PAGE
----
Disappearance of slang and cultural variants: how Australian English is altering
A Judeo-Australian accent
Studying your letter actually resonated with me. Not as a result of I am of Asian-Australian descent myself, however as a result of I undoubtedly have what I name a “Judeo-Australian” accent.
Like my dad and mom, I used to be born and raised in Melbourne, Australia. However 9 out of ten occasions that I speak to somebody new, they inevitably ask me, “So what a part of America are you from?” or “Am I detecting an American accent?” Reluctant at first to announce my Jewish id (a symptom of minority mentality, as you talked about in your letter), I relied on the excuse that I had been introduced up on tv, normally accompanied by a awkward snigger that begged them to simply accept this reply.
Whereas this excuse has a component of reality (as a child I watched numerous Nickelodeon and used phrases like “trip” and “soda” accordingly), it by no means appeared to fulfill individuals, who would query me extra in disbelief. Lastly, I’d additionally admit that I am Jewish and all of my Jewish pals appear to have the identical accent, and perhaps that has one thing to do with that. It is normally when individuals’s eyes get actually huge and so they begin to nod in additional confusion, too awkward to query me additional.
Whereas I was embarrassed when requested about my accent, I not too long ago got here to embrace the reality and commenced to easily reply, “Oh, I am not American, I’m not American. I am only a Jew ”. Primarily as a result of it shortly ends the dialog. However I additionally assume it is essential for individuals to grasp that totally different cultural and spiritual demographics have totally different Australian accents and dialects, however that does not make us any much less Australian. Answering actually seems like an assertion of my Judeo-Australian id – one thing I can not cover even when I attempted, clearly due to my Jewish-Australian accent.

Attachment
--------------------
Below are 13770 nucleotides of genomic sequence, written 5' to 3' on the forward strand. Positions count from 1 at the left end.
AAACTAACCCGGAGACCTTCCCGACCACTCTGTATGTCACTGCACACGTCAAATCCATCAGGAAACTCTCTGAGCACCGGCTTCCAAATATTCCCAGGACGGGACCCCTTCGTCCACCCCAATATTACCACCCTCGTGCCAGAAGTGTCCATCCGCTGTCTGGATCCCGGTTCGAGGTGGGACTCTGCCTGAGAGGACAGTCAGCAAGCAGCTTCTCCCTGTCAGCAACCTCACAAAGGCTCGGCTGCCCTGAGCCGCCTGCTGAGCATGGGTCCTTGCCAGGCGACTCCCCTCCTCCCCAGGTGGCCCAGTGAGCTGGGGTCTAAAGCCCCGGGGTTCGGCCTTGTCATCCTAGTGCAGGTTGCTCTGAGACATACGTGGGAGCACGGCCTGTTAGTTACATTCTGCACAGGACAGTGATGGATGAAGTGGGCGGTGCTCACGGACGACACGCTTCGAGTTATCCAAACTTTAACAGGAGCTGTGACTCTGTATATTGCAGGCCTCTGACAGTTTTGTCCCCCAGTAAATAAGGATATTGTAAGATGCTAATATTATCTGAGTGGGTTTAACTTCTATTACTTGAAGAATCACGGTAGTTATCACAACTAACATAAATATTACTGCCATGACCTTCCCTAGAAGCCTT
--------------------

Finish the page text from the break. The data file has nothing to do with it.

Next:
– Talia Slonim
Chinese language cultural linguistics
Having lived in Hong Kong for a few decade and a half and being a reasonably proficient Cantonese speaker, I can hear the accent you describe and have a concept for it.
Though the Asian-Australian accent is nothing as pronounced because the native Hong Kong-English accent, my guess is that there’s something in Chinese language cultural linguistics that provides rise to the accent you describe. First, as you understand, Chinese language has only a few connecting phrases (i.e. the verb “go” is a single character, so there is no such thing as a equal “to”) and Chinese language is wealthy in easy characters (or sentences with restricted characters) that carry broad meanings. Subsequently, I ponder if the legacy of minimal language for the broad that means isn’t taking part in out amongst Asian Australians by being minimalist with phrase sounds? Subsequently, whereas fluent in English with Australian accents, a nod to Asian heritage is (maybe subliminally) carried out by way of lowered sounds per phrase. Only a hunch.
– Michael Corcoran
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